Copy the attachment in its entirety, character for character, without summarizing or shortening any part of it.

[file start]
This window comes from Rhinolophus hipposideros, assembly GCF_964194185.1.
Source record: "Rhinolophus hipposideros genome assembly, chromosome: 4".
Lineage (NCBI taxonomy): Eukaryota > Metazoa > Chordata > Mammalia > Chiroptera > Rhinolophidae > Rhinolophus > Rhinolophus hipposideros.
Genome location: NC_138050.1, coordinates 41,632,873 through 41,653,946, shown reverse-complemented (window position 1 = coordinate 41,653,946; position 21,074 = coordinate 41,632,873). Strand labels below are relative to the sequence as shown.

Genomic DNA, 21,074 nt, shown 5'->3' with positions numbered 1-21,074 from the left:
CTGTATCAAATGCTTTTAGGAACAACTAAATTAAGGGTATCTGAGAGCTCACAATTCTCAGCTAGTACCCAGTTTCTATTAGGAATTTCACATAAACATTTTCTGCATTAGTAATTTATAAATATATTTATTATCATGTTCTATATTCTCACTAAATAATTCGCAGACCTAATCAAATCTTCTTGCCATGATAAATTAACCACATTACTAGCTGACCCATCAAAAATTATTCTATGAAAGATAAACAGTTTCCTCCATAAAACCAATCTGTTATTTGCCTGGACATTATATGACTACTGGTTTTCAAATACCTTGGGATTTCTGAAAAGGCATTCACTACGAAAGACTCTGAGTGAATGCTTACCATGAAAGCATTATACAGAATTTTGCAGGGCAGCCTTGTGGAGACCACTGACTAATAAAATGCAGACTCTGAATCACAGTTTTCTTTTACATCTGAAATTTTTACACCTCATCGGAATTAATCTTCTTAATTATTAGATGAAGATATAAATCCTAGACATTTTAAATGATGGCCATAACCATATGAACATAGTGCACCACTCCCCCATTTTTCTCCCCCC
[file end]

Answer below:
This window comes from Rhinolophus hipposideros, assembly GCF_964194185.1.
Source record: "Rhinolophus hipposideros genome assembly, chromosome: 4".
Lineage (NCBI taxonomy): Eukaryota > Metazoa > Chordata > Mammalia > Chiroptera > Rhinolophidae > Rhinolophus > Rhinolophus hipposideros.
Genome location: NC_138050.1, coordinates 41,632,873 through 41,653,946, shown reverse-complemented (window position 1 = coordinate 41,653,946; position 21,074 = coordinate 41,632,873). Strand labels below are relative to the sequence as shown.

Genomic DNA, 21,074 nt, shown 5'->3' with positions numbered 1-21,074 from the left:
CTGTATCAAATGCTTTTAGGAACAACTAAATTAAGGGTATCTGAGAGCTCACAATTCTCAGCTAGTACCCAGTTTCTATTAGGAATTTCACATAAACATTTTCTGCATTAGTAATTTATAAATATATTTATTATCATGTTCTATATTCTCACTAAATAATTCGCAGACCTAATCAAATCTTCTTGCCATGATAAATTAACCACATTACTAGCTGACCCATCAAAAATTATTCTATGAAAGATAAACAGTTTCCTCCATAAAACCAATCTGTTATTTGCCTGGACATTATATGACTACTGGTTTTCAAATACCTTGGGATTTCTGAAAAGGCATTCACTACGAAAGACTCTGAGTGAATGCTTACCATGAAAGCATTATACAGAATTTTGCAGGGCAGCCTTGTGGAGACCACTGACTAATAAAATGCAGACTCTGAATCACAGTTTTCTTTTACATCTGAAATTTTTACACCTCATCGGAATTAATCTTCTTAATTATTAGATGAAGATATAAATCCTAGACATTTTAAATGATGGCCATAACCATATGAACATAGTGCACCACTCCCCCATTTTTCTCCCCCC